State of the Campaign: Message Wars

Sixty days to go. We are waiting for the polling numbers to shake out after the post-convention bounces. But who is winning on the different components of a campaign, on message, biography, the issues, and on the ground?

Usually, the two parties craft different messages for an election depending on which party is in power, the personality and record of the candidates, and the issues on most people’s minds. But, this year, both parties have embraced the same message, change, and that is because a politician who will not even be on the ballot has made change such an unavoidable mantra. George W. Bush’s popularity is so low that even the Republicans must jump on the change bandwagon.

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John McCain had enough of a reputation as a maverick through the years to make his claim to being a change-agent plausible. He fought his own party when he pushed for campaign finance reform. He voted against President Bush’s tax cuts back in 2001. More recently, his principled opposition to torture, strengthened by his biography, made human rights activists proud even while it angered the White House. McCain supported Bush in the effort to achieve humane immigration reform, but the GOP base revolted against both politicians and they were forced to retract. And he also backed down on his opposition to torture and now supports the Bush tax cuts. On the major issues, Bush was a maverick but he isn’t now.

McCain’s choice of Sarah Palin was an additional step towards becoming the campaign of change. Although a GOP operative, caught speaking on a microphone that he thought was turned off called the Palin choice "cynical," it represented a decision by the campaign to choose "change" rather than "experience" as the central theme of the campaign. (We don’t know which came first, the Palin egg or the change chicken, and we may never know.) Commentators note that the experience label did not work for Hillary Clinton, but that misreads what happened in the Democratic primaries. When Hillary launched her "3 a.m. phone call" ads questioning Barack Obama’s readiness for office, she started to win big primaries.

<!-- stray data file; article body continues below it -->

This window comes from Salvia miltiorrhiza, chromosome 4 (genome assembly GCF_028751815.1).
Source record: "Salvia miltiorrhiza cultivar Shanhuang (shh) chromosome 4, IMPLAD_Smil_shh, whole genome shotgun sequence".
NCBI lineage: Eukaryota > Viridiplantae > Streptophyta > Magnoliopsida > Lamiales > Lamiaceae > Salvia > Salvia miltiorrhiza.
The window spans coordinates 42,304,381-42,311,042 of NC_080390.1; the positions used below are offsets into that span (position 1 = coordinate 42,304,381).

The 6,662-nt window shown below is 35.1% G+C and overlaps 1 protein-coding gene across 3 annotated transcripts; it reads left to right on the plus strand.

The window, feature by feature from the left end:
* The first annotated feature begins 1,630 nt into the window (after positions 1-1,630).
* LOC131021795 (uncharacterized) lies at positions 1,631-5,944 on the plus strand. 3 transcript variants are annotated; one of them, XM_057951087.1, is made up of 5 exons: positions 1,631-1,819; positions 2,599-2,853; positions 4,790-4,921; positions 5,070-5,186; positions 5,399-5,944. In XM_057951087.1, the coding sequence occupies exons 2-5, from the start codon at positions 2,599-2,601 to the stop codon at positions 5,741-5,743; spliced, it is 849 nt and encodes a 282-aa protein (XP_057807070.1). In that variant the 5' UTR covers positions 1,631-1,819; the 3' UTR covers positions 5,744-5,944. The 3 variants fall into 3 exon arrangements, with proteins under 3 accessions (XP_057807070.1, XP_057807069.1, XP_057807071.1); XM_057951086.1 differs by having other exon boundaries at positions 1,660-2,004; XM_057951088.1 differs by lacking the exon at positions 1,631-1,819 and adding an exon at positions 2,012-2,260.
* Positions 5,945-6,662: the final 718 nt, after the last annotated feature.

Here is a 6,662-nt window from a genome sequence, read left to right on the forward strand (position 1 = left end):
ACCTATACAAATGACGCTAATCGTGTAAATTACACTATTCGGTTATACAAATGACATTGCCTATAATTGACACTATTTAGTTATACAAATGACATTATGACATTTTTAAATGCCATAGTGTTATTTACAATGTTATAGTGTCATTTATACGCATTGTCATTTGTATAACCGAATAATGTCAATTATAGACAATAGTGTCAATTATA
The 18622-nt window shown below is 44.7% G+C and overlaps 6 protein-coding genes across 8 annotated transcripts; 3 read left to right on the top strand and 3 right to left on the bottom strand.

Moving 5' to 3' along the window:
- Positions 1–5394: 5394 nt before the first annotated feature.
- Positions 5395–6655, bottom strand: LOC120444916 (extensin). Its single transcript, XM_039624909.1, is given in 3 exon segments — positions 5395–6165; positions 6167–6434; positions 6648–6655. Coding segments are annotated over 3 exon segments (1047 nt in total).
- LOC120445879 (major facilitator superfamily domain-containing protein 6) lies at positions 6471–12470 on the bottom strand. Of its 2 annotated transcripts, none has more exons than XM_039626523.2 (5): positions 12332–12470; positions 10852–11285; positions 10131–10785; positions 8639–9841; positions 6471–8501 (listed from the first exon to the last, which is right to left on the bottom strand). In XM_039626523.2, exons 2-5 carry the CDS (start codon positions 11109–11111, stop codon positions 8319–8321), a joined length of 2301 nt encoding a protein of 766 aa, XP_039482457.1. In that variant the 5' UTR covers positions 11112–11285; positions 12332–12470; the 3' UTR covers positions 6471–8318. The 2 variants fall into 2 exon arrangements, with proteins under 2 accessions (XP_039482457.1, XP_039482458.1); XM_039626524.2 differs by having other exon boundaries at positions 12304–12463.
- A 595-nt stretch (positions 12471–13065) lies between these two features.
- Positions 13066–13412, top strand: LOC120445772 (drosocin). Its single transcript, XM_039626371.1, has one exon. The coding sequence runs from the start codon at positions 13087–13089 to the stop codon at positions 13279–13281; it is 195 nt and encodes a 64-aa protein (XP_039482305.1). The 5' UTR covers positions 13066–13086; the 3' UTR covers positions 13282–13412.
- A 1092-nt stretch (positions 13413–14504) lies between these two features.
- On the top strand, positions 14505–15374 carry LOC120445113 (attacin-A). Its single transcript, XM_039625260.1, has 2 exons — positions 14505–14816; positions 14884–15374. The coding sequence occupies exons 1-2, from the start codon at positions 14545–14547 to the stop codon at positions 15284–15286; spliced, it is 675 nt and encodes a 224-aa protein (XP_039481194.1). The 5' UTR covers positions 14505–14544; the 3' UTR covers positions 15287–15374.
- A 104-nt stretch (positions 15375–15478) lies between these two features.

McCain’s problem is that he is a Republican and that Republicans have controlled the White House for the past eight years, the Congress for six of the past eight years, and seven of nine justices on the Supreme Court were appointed by Republicans. Additionally, McCain has been in Washington for 26 years: if he has not been able to change his party so far, why should we believe he can change the culture of Washington now?

Barack Obama has made change the centerpiece of his campaign from the beginning. In truth, the one-term senator from Illinois could hardly make experience his strong suit, either in the primaries against Clinton or in the general election against McCain. Obama embraced change because it was the only campaign theme that worked with his biography and, in the event, he struck gold. After eight years of George W. Bush, and twenty years of divisive partisanship under the presidents of both parties (and two families), change was bound to resonate with the electorate this year.

Obama recognizes that to win the election, he would nee to win among unaffiliated, or independent, voters. And, to beat Clinton, he needed to lump her husband’s tenure with the Bushes in their excessive partisanship. So, Obama calls for a specific kind of change: post-partisan change. But, Obama’s promise of post-partisan change is oddly lacking in any policy consequences. His proposals are mostly standard fare for any Democratic candidate: universal health insurance, tax cuts for the working and middle class, tax hikes for the rich, etc. You search in vain for an Obama policy proposal that is new, and new in a way that it permits a bi-partisan approach. The only exception is his endorsement of efforts to reduce the number of abortions. (More on that in the next couple of days.)

So, while neither candidate can really claim that their presidency would represent fundamental change, or perhaps because they can’t sustain such a claim, look for them to shout it all the louder in the last sixty days of the race. "McCain the Maverick" will become one word: McCainthemaverick. And Obama might as well change his middle name to Change. Still, round #1, the message round, goes to the Democrats: They have defined the terms of the election. And, the person they need to thank for helping them is the incumbent GOP president.

Michael Sean Winters

 

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